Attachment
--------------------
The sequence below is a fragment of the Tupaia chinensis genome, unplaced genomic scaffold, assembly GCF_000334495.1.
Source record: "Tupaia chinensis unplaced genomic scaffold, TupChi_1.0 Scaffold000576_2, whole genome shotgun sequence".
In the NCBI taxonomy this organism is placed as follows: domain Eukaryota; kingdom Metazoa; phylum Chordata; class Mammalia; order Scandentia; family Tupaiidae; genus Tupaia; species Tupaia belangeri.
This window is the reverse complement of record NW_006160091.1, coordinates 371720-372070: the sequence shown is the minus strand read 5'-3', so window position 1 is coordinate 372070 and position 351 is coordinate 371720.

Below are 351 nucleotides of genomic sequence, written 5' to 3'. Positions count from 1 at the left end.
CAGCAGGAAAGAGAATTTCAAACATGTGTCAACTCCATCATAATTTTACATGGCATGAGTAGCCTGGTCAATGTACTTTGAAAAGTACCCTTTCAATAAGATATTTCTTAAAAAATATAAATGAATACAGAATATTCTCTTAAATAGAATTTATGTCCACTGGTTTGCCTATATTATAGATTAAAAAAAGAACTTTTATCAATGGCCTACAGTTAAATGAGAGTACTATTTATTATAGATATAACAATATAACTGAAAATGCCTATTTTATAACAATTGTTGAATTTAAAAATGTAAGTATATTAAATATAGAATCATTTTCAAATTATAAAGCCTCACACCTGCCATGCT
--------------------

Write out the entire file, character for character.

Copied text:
The sequence below is a fragment of the Tupaia chinensis genome, unplaced genomic scaffold, assembly GCF_000334495.1.
Source record: "Tupaia chinensis unplaced genomic scaffold, TupChi_1.0 Scaffold000576_2, whole genome shotgun sequence".
In the NCBI taxonomy this organism is placed as follows: domain Eukaryota; kingdom Metazoa; phylum Chordata; class Mammalia; order Scandentia; family Tupaiidae; genus Tupaia; species Tupaia belangeri.
This window is the reverse complement of record NW_006160091.1, coordinates 371720-372070: the sequence shown is the minus strand read 5'-3', so window position 1 is coordinate 372070 and position 351 is coordinate 371720.

Below are 351 nucleotides of genomic sequence, written 5' to 3'. Positions count from 1 at the left end.
CAGCAGGAAAGAGAATTTCAAACATGTGTCAACTCCATCATAATTTTACATGGCATGAGTAGCCTGGTCAATGTACTTTGAAAAGTACCCTTTCAATAAGATATTTCTTAAAAAATATAAATGAATACAGAATATTCTCTTAAATAGAATTTATGTCCACTGGTTTGCCTATATTATAGATTAAAAAAAGAACTTTTATCAATGGCCTACAGTTAAATGAGAGTACTATTTATTATAGATATAACAATATAACTGAAAATGCCTATTTTATAACAATTGTTGAATTTAAAAATGTAAGTATATTAAATATAGAATCATTTTCAAATTATAAAGCCTCACACCTGCCATGCT